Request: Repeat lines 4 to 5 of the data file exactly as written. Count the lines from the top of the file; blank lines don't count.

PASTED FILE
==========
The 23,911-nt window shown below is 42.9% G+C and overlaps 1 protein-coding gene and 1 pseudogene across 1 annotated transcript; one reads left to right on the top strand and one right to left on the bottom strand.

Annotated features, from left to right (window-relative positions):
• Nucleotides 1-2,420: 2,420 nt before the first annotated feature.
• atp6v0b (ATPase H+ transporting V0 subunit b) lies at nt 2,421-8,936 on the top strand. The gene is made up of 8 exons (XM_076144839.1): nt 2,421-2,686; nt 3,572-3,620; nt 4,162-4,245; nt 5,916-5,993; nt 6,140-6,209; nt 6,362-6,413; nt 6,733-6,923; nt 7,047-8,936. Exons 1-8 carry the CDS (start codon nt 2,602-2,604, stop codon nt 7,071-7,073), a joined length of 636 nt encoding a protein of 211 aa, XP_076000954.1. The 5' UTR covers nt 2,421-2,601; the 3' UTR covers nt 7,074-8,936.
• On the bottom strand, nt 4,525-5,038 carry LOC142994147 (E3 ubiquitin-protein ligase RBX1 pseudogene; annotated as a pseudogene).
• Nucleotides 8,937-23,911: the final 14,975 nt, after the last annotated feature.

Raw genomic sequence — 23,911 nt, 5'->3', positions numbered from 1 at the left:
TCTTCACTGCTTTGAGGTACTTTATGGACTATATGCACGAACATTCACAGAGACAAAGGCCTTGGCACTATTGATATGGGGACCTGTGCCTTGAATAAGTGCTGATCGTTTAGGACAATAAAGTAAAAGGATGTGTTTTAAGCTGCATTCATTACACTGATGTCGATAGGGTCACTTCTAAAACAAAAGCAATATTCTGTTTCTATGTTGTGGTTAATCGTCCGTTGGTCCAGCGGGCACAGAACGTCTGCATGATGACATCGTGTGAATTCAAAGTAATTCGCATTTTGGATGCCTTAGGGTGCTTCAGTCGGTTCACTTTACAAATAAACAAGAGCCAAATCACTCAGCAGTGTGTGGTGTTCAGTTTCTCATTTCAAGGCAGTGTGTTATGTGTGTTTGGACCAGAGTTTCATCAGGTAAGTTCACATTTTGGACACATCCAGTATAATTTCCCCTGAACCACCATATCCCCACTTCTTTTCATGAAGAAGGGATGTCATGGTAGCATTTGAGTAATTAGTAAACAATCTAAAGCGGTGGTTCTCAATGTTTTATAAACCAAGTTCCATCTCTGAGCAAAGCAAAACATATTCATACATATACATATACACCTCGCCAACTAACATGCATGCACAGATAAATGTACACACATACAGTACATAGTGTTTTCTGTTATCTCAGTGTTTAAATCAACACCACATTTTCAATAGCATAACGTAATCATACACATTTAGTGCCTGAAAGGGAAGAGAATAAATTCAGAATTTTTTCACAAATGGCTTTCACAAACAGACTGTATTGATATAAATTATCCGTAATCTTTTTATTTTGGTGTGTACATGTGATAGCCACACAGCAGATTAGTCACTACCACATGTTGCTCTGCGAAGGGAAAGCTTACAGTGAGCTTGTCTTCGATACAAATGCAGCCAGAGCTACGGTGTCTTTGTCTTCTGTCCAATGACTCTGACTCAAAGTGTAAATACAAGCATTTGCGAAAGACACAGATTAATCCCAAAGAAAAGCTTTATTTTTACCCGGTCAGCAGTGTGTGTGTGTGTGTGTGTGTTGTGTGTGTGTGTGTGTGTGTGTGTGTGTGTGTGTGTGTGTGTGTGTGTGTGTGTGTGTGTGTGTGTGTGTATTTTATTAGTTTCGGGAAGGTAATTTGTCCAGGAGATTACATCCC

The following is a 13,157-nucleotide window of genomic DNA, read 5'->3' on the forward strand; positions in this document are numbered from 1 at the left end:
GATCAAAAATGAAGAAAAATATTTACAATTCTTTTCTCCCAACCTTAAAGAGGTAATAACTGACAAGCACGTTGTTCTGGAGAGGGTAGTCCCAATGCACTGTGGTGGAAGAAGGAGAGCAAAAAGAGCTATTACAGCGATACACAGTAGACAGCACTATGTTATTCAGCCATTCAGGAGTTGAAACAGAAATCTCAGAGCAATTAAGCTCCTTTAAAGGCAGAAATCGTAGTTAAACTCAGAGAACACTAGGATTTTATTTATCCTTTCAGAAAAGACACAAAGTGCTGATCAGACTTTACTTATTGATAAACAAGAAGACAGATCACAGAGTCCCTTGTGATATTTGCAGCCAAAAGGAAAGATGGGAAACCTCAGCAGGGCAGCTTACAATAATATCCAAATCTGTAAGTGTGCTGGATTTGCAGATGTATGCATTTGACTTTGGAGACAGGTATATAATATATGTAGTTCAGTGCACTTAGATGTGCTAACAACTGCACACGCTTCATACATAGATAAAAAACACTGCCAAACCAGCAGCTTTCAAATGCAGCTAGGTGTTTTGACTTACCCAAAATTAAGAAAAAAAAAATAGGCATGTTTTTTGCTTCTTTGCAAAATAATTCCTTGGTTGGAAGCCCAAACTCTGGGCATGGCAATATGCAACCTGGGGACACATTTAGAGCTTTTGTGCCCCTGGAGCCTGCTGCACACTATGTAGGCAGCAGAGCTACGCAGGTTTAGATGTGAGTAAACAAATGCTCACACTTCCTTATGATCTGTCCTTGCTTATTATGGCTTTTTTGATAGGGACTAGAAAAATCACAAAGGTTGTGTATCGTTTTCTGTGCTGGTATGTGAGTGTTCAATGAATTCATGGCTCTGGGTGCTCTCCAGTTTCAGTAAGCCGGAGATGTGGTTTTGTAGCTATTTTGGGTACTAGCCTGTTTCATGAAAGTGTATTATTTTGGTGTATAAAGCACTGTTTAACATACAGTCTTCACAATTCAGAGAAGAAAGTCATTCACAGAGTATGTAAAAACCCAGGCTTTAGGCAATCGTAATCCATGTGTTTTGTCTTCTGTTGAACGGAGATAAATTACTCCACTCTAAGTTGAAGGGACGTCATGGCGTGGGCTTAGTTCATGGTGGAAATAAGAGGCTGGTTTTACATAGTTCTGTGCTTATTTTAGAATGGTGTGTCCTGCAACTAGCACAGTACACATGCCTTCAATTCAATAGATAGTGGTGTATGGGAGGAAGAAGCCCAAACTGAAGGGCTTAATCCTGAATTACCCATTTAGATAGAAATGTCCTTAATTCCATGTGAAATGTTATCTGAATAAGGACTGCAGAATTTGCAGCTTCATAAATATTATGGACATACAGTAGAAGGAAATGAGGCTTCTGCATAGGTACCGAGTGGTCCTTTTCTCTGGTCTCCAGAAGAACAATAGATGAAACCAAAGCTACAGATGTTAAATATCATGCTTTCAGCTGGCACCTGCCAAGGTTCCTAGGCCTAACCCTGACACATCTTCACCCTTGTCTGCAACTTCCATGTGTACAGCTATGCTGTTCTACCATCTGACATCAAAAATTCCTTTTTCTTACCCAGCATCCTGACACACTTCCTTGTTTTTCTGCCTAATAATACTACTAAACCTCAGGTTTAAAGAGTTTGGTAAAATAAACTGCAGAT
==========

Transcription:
• atp6v0b (ATPase H+ transporting V0 subunit b) lies at nt 2,421-8,936 on the top strand. The gene is made up of 8 exons (XM_076144839.1): nt 2,421-2,686; nt 3,572-3,620; nt 4,162-4,245; nt 5,916-5,993; nt 6,140-6,209; nt 6,362-6,413; nt 6,733-6,923; nt 7,047-8,936. Exons 1-8 carry the CDS (start codon nt 2,602-2,604, stop codon nt 7,071-7,073), a joined length of 636 nt encoding a protein of 211 aa, XP_076000954.1. The 5' UTR covers nt 2,421-2,601; the 3' UTR covers nt 7,074-8,936.
• On the bottom strand, nt 4,525-5,038 carry LOC142994147 (E3 ubiquitin-protein ligase RBX1 pseudogene; annotated as a pseudogene).